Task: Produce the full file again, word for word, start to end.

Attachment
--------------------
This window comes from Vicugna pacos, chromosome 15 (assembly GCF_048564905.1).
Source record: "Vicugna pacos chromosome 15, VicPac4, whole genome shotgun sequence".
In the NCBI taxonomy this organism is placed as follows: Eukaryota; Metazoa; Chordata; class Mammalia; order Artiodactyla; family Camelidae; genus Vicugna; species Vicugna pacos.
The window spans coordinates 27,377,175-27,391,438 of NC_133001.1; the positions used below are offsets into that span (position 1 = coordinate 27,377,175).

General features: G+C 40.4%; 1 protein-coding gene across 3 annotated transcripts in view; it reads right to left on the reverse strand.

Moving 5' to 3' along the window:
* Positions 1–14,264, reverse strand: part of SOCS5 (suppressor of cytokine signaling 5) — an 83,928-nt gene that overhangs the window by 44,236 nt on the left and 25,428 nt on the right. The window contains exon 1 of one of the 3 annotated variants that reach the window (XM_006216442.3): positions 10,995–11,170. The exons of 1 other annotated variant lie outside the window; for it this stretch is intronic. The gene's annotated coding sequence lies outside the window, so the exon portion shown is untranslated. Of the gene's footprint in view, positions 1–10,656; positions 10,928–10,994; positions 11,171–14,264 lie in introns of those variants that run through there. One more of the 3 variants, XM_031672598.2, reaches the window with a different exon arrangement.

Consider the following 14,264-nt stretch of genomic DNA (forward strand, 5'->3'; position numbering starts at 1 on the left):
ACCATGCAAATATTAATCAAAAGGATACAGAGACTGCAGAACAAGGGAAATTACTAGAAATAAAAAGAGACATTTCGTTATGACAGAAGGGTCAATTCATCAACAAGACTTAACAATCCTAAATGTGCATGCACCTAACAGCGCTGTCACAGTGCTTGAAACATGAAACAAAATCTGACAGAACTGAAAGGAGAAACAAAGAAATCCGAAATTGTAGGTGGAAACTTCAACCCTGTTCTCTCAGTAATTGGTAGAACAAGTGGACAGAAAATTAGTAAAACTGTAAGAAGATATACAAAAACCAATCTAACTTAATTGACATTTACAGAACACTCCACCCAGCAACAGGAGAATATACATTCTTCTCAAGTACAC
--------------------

This window comes from Vicugna pacos, chromosome 15 (assembly GCF_048564905.1).
Source record: "Vicugna pacos chromosome 15, VicPac4, whole genome shotgun sequence".
In the NCBI taxonomy this organism is placed as follows: Eukaryota; Metazoa; Chordata; class Mammalia; order Artiodactyla; family Camelidae; genus Vicugna; species Vicugna pacos.
The window spans coordinates 27,377,175-27,391,438 of NC_133001.1; the positions used below are offsets into that span (position 1 = coordinate 27,377,175).

General features: G+C 40.4%; 1 protein-coding gene across 3 annotated transcripts in view; it reads right to left on the reverse strand.

Moving 5' to 3' along the window:
* Positions 1–14,264, reverse strand: part of SOCS5 (suppressor of cytokine signaling 5) — an 83,928-nt gene that overhangs the window by 44,236 nt on the left and 25,428 nt on the right. The window contains exon 1 of one of the 3 annotated variants that reach the window (XM_006216442.3): positions 10,995–11,170. The exons of 1 other annotated variant lie outside the window; for it this stretch is intronic. The gene's annotated coding sequence lies outside the window, so the exon portion shown is untranslated. Of the gene's footprint in view, positions 1–10,656; positions 10,928–10,994; positions 11,171–14,264 lie in introns of those variants that run through there. One more of the 3 variants, XM_031672598.2, reaches the window with a different exon arrangement.

Consider the following 14,264-nt stretch of genomic DNA (forward strand, 5'->3'; position numbering starts at 1 on the left):
ACCATGCAAATATTAATCAAAAGGATACAGAGACTGCAGAACAAGGGAAATTACTAGAAATAAAAAGAGACATTTCGTTATGACAGAAGGGTCAATTCATCAACAAGACTTAACAATCCTAAATGTGCATGCACCTAACAGCGCTGTCACAGTGCTTGAAACATGAAACAAAATCTGACAGAACTGAAAGGAGAAACAAAGAAATCCGAAATTGTAGGTGGAAACTTCAACCCTGTTCTCTCAGTAATTGGTAGAACAAGTGGACAGAAAATTAGTAAAACTGTAAGAAGATATACAAAAACCAATCTAACTTAATTGACATTTACAGAACACTCCACCCAGCAACAGGAGAATATACATTCTTCTCAAGTACAC